But then when Noah came along I had to tone it down a little bit. I do say a little bit, because it still involved an extraordinary amount of alcohol.

We were living with my parents for much of the time that Noah was growing up and so we used to go around to our next door neighbours’ house to eat posh cheese and stuffed olives and drink several bottles of Champagne. The neighbours were called Linda and Steve and they were my parents’ best friends, although they were about twenty years their senior.

Steve got throat cancer three years ago and within four months he was dead. My dad took the death quite hard and it was only as the dust settled, I realised that mum had been a bit scared of Steve. He had apparently shouted at her once and she had learnt to ‘behave’ around him.

Once Steve was dead, the crazy came out by the bucket load. Mum was chucking us all out, locking us out, taking the front door or its hinges and calling us all devil worshippers.

It was the reason that Noah and I had to move into the flat and life changed and I think that my dad and I blamed Steve a bit (very self-indulgently, I do realise).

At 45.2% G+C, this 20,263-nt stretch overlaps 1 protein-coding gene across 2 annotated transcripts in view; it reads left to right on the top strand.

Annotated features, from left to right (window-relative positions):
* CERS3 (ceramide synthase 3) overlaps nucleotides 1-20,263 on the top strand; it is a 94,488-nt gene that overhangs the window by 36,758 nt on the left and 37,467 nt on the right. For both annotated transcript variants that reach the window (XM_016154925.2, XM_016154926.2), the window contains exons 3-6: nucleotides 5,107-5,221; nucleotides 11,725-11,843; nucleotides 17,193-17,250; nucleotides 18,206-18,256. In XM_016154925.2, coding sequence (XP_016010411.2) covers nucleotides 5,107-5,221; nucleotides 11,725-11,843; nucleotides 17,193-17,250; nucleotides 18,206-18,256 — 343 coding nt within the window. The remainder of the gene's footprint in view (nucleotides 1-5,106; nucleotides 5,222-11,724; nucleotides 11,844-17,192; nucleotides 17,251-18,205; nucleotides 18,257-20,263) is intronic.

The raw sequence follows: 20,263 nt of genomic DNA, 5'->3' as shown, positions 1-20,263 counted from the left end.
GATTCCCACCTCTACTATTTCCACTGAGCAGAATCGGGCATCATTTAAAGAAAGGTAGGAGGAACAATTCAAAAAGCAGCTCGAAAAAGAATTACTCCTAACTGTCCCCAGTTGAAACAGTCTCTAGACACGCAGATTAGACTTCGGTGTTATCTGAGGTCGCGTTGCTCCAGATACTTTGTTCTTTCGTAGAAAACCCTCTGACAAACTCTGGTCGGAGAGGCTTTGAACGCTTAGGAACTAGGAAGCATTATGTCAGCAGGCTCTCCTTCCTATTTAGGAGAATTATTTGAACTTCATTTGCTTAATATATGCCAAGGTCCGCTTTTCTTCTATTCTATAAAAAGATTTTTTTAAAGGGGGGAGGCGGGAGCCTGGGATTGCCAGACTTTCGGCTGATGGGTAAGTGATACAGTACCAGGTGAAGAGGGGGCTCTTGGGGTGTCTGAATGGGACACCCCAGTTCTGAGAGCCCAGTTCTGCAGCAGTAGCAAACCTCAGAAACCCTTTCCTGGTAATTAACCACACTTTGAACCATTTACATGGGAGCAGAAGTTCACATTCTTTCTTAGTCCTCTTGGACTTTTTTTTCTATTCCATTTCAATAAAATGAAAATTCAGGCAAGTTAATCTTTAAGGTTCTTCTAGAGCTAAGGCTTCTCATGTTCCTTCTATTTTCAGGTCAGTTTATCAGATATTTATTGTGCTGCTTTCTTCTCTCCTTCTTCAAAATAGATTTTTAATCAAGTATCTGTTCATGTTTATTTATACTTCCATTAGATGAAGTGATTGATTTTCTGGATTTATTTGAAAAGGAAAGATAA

I just wanted to write this post because most of my memories of New Year’s Eve come from our time next door, and listening to Steve’s (sometimes a little bit unbelievable) stories from his time in the Navy. I can’t say that I think of him all that often, but that night is the one where I can genuinely say that I miss him.

We used to call their house the ‘black hole’ because you would never come back sober. You could go over there to drop off something like a bag of sugar and you wouldn’t leave for six hours. Dad once got lost coming home, he was so drunk. Somewhere between their house and ours, he took a wrong turn and slept in a field. It was foggy when he woke and he thought he had died and was in Heaven.

I hope that you guys all have a brilliant New Year and you have an awesome party in your living room in a very responsible manner. My dad will be coming over and the three of us (four if you include the cat) will be drinking non-alcoholic fizz and raising a glass to the inimitable Steve, who I am sure was the reason we all stayed together for as long as we did.

Thank you Steve,

Much Love

Rachel xx